When Beechview's Crested Duck Charcuterie launched a Kickstarter funding program in September to help pay for USDA certification, Oliver Griswold was one of the first to chip in.
The owner of North Woods Ranch, which raises cattle and pigs about 30 minutes north of Pittsburgh, says it is difficult to find meat-processing facilities he trusts. All slaughterhouses require the certification of the U.S. Department of Agriculture; most process meat (which, in addition to the kill, includes gutting and butchering) in ways Griswold abhors.
"A lot of the meat-processing places haven't really caught up to where we want to be," he says.
For a lot of small farmers and ranchers, like Griswold, that means processing the meat naturally, saving all the animal's parts and butchering it into the cuts they (and cooks) want. "I've got to haul animals all the way to Harrisburg to get clean recipes," Griswold says. "It's not optimal."
Kevin Costa, Crested Duck's chef and owner, wants to provide an alternative to the approach of existing processing facilities. As part of an expansion of his two-year-old charcuterie, he is applying for USDA approval. That certification will not only allow him to ship his products out of state and supply outlets like Giant Eagle, it will also mean farmers can skip the last step at the processing facilities and bring the meat to his shop for custom cuts.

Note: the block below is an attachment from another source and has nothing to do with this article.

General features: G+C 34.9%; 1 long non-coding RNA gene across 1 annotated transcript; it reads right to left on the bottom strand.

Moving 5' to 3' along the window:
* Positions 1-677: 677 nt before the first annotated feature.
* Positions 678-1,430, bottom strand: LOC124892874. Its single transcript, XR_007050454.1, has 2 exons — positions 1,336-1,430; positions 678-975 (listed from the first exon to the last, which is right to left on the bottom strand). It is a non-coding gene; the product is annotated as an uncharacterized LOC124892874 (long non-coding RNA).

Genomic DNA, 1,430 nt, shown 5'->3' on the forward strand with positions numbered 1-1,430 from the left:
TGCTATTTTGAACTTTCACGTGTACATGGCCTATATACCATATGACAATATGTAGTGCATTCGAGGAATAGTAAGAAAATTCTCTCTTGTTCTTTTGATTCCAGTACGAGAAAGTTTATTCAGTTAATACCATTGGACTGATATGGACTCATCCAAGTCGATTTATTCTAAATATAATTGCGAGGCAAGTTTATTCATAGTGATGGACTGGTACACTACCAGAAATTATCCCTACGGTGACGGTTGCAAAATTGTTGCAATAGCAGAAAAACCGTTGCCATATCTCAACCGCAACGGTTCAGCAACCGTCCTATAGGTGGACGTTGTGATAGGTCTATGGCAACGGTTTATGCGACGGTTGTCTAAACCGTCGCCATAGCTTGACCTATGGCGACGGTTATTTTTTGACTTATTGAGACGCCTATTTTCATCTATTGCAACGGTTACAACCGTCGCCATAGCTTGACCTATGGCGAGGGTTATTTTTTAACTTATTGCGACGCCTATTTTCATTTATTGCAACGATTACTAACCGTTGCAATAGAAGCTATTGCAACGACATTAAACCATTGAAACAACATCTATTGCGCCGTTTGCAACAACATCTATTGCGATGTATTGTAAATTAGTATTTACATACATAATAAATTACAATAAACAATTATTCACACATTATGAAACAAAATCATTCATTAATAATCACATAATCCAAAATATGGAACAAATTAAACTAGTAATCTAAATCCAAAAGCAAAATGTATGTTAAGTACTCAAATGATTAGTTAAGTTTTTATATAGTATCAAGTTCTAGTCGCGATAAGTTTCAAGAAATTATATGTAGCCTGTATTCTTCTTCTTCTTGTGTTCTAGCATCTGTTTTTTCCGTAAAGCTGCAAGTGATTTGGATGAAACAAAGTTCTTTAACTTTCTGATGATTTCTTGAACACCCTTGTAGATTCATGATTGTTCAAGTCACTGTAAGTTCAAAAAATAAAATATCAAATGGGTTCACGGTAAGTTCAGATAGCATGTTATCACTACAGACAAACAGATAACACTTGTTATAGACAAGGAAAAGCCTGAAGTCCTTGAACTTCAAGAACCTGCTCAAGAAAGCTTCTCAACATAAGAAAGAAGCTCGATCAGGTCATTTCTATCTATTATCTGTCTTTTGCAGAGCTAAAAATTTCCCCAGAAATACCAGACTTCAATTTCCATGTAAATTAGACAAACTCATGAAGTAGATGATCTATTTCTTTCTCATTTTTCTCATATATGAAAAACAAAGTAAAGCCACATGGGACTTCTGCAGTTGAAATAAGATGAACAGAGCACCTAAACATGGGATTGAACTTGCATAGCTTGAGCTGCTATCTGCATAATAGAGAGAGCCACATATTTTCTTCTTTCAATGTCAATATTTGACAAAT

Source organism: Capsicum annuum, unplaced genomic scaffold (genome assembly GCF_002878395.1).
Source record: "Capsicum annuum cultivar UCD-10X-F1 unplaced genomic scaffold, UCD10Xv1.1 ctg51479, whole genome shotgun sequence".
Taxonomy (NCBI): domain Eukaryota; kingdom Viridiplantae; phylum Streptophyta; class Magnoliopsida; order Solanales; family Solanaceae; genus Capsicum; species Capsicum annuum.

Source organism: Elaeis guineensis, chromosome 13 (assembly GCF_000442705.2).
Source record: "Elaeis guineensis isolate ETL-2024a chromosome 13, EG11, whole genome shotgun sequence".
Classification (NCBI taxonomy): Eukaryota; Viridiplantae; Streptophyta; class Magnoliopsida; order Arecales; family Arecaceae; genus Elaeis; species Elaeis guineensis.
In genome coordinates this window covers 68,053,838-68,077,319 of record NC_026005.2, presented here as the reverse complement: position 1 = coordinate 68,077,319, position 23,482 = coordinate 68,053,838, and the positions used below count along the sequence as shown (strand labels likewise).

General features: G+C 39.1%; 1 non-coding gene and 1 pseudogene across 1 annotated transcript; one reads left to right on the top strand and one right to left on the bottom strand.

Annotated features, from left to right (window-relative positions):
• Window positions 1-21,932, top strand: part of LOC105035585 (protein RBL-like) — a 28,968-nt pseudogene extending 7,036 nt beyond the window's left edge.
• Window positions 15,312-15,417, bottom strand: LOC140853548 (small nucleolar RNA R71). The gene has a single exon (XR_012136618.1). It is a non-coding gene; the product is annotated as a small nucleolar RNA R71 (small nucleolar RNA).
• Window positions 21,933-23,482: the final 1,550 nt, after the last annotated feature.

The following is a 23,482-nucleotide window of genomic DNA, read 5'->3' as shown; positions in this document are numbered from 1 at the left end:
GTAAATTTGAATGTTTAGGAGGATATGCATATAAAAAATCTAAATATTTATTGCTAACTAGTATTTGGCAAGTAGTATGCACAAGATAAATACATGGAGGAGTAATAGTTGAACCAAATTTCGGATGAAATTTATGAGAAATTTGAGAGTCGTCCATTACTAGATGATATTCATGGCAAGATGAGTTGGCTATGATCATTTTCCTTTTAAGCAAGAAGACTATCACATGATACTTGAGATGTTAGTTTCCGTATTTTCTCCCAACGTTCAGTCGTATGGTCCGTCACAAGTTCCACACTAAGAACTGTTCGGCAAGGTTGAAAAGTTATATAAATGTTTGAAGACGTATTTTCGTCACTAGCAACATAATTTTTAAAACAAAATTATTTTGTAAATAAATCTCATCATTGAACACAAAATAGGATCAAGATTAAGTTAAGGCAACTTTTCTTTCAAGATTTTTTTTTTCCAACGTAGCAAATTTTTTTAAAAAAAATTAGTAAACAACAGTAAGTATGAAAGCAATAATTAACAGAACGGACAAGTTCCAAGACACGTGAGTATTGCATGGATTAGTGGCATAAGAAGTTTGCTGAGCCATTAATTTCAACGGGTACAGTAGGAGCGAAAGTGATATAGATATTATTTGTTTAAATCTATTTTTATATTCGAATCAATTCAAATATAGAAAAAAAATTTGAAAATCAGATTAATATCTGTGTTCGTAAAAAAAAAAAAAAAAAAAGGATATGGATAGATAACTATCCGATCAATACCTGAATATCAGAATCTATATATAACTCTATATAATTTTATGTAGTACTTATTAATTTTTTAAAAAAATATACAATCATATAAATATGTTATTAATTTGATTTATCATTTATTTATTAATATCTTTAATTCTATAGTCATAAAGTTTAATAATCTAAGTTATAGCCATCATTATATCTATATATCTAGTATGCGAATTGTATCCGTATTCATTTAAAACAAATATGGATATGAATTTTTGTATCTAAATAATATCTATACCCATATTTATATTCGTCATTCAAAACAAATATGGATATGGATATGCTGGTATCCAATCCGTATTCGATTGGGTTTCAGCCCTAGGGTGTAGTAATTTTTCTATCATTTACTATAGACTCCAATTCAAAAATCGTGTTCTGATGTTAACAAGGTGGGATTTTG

"That won't necessarily have a huge profit margin for us, but I feel like it is something that is so needed," Costa says.
To get the certification, Costa is upgrading his Beechview shop, including installing equipment in his dry-age room to control its temperature and humidity. His Kickstarter campaign — which ends Oct. 22 — seeks to recoup some of that investment cost, and provide the capital he needs to expand seating for Sunday-brunch service.
Costa is offering several premiums to investors, ranging from a pound of bacon, a private brunch, dinner for two or an in-home four-course dinner for six. As of press time, Costa had nearly reached his $7,500 goal.
Griswold, for one, is looking forward to the goal being attained.
"It's a means of expanding the sales [and] distribution of really good local products," he says.